His original falling out with Ron Dennis at McLaren in 2007 came during the Monaco weekend as a result of Dennis saying to the media to go easy on Lewis Hamilton after his defeat by Alonso in the race because Ron had needed to ‘control’ Hamilton in the interests of the team. What Ron was referring to was him calling off any competition between his two drivers as soon as Alonso and Hamilton came out of Ste Devote in first and second places. Hamilton was fuelled longer and might have been able to have undercut past Alonso, but wasn’t allowed to use those extra laps to try. Which obviously hacked Hamilton off enormously. But Dennis’s comments about having controlled Hamilton positively enraged Alonso even more – as he took it to mean Ron had ‘allowed’ him to win a race in which he’d otherwise have been beaten. The disrespect Alonso felt from that comment is what broke down their relationship and led to the catastrophic chain of events later that season, culminating in McLaren being stripped of the constructors’ world championship and being fined $100 million. The after-effects of that are still reverberating today, for both McLaren and Alonso. They each were heavily damaged by it.
Now fast-forward to 2016 when a rib injury from a heavy crash in Melbourne caused Alonso to be declared medically unfit to take part in the next race, Bahrain. He was desperately trying to prove to the FIA in Bahrain that he was physically fine and after presenting himself to the race director and stewards proceeded to drop to the floor and perform multiple press-ups. Impressed though they were with the physical prowess and determination, they were more swayed by the x-rays and he was obliged to stand down. Johnny Herbert, in his role of Sky pundit, had questioned whether Alonso’s motivation and ability were at the level of his vintage years. This triggered that infamous Alonso rage when he feels he is not being fully respected. Spotting Herbert doing a piece to camera in the paddock, Alonso interrupted it to remonstrate with him, signing off with, “That’s why you were never a champion,” which seemed a cruel jibe to someone who may well have been a multiple champion were it not for the devastating feet injuries he received even before making F1. Johnny being Johnny, he took it in his stride, but it was another little tell-tale of the intensity of emotion any perceived lack of respect triggers in Alonso.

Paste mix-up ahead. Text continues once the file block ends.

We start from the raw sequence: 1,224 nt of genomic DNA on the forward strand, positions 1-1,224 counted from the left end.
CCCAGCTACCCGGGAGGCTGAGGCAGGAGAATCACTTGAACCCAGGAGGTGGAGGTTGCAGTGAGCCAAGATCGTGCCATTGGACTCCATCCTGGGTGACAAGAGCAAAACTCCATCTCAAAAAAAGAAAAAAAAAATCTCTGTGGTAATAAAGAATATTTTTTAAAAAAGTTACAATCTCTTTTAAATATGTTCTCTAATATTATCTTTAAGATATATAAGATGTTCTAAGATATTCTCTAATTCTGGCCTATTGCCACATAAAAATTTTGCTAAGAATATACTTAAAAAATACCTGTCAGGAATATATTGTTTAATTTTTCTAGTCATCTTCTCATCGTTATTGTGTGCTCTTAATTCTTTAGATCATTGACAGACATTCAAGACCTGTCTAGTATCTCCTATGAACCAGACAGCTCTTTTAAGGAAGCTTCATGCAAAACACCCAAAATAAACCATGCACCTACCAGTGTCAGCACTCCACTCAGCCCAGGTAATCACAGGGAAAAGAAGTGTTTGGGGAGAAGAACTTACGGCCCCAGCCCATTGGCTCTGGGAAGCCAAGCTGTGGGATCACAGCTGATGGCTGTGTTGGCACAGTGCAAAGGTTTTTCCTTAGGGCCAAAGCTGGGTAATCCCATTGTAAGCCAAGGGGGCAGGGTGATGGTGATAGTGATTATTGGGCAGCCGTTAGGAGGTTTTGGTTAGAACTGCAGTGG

I interviewed him shortly afterwards and asked him about this outburst. “I felt a little bit a lack of professional respect,” he replied, “but also it was because he questioned my motivation. On the very weekend that I am trying to get the FIA allow me to race with cracked ribs and a pneumothorax! In 2014 with an uncompetitive car I made triple the points of Kimi Raikkonen, in 2015 I was pushing the car in Hungary to the pitlane. So say I’m slow, ugly whatever, but not that I’m not motivated. It makes no sense.”
So life is sweet for Alonso right now. Aston Martin has delivered him a car second only to Red Bull, he’s scored podiums in four of the first five races and is currently third in the world championship on 75 points. That Alpine is floundering on 14 points combined for both drivers probably just makes it sweeter for one of his disposition. If you doubt that he can be bothered to harvest any ill-feeling, you need only to listen to his radio message in practice after he was baulked by former team mate Esteban Ocon. “Yeah, it’s practice,” he said. “This is their big moment of the weekend.”
Actually, it wasn’t. The biggest moment of Alpine’s weekend came as Laurent Rossi gave an interview to French TV station Canal-Plus in which he ripped into the competence of his own team, referencing its disastrous Baku and Bahrain weekends. It would be fair to say no-one in the team knew it was coming and that it didn’t go down well. It’s suddenly a team in crisis. Fernando won two world titles with that team – and it provided him the opportunity to come back after his two-year sabbatical from F1. But they were different times, with different people at the helm. People who respected him.